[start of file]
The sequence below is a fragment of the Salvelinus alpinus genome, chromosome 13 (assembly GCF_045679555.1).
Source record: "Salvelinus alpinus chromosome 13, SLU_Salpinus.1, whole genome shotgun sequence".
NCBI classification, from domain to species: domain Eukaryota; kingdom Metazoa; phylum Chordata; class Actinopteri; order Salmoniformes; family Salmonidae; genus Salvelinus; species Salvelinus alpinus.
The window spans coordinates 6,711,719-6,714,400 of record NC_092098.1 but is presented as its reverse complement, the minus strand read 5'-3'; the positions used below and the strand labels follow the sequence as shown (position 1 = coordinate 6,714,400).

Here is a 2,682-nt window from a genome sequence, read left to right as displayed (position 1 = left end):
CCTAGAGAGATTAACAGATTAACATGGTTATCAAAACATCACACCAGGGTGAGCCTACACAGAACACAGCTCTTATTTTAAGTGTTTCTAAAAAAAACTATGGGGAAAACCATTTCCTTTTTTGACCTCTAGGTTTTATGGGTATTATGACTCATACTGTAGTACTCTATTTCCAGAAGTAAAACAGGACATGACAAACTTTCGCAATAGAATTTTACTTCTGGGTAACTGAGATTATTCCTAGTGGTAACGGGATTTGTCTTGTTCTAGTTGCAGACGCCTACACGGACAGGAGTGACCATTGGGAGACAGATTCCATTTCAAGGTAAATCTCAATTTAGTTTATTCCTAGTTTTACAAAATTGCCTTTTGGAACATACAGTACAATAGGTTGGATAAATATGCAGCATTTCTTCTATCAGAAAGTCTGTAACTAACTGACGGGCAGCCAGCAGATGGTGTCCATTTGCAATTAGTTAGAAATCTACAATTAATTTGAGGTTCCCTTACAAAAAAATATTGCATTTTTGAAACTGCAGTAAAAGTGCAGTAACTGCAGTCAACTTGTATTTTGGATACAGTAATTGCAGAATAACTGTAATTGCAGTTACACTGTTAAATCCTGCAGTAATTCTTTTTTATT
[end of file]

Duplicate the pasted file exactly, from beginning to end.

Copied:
The sequence below is a fragment of the Salvelinus alpinus genome, chromosome 13 (assembly GCF_045679555.1).
Source record: "Salvelinus alpinus chromosome 13, SLU_Salpinus.1, whole genome shotgun sequence".
NCBI classification, from domain to species: domain Eukaryota; kingdom Metazoa; phylum Chordata; class Actinopteri; order Salmoniformes; family Salmonidae; genus Salvelinus; species Salvelinus alpinus.
The window spans coordinates 6,711,719-6,714,400 of record NC_092098.1 but is presented as its reverse complement, the minus strand read 5'-3'; the positions used below and the strand labels follow the sequence as shown (position 1 = coordinate 6,714,400).

Here is a 2,682-nt window from a genome sequence, read left to right as displayed (position 1 = left end):
CCTAGAGAGATTAACAGATTAACATGGTTATCAAAACATCACACCAGGGTGAGCCTACACAGAACACAGCTCTTATTTTAAGTGTTTCTAAAAAAAACTATGGGGAAAACCATTTCCTTTTTTGACCTCTAGGTTTTATGGGTATTATGACTCATACTGTAGTACTCTATTTCCAGAAGTAAAACAGGACATGACAAACTTTCGCAATAGAATTTTACTTCTGGGTAACTGAGATTATTCCTAGTGGTAACGGGATTTGTCTTGTTCTAGTTGCAGACGCCTACACGGACAGGAGTGACCATTGGGAGACAGATTCCATTTCAAGGTAAATCTCAATTTAGTTTATTCCTAGTTTTACAAAATTGCCTTTTGGAACATACAGTACAATAGGTTGGATAAATATGCAGCATTTCTTCTATCAGAAAGTCTGTAACTAACTGACGGGCAGCCAGCAGATGGTGTCCATTTGCAATTAGTTAGAAATCTACAATTAATTTGAGGTTCCCTTACAAAAAAATATTGCATTTTTGAAACTGCAGTAAAAGTGCAGTAACTGCAGTCAACTTGTATTTTGGATACAGTAATTGCAGAATAACTGTAATTGCAGTTACACTGTTAAATCCTGCAGTAATTCTTTTTTATT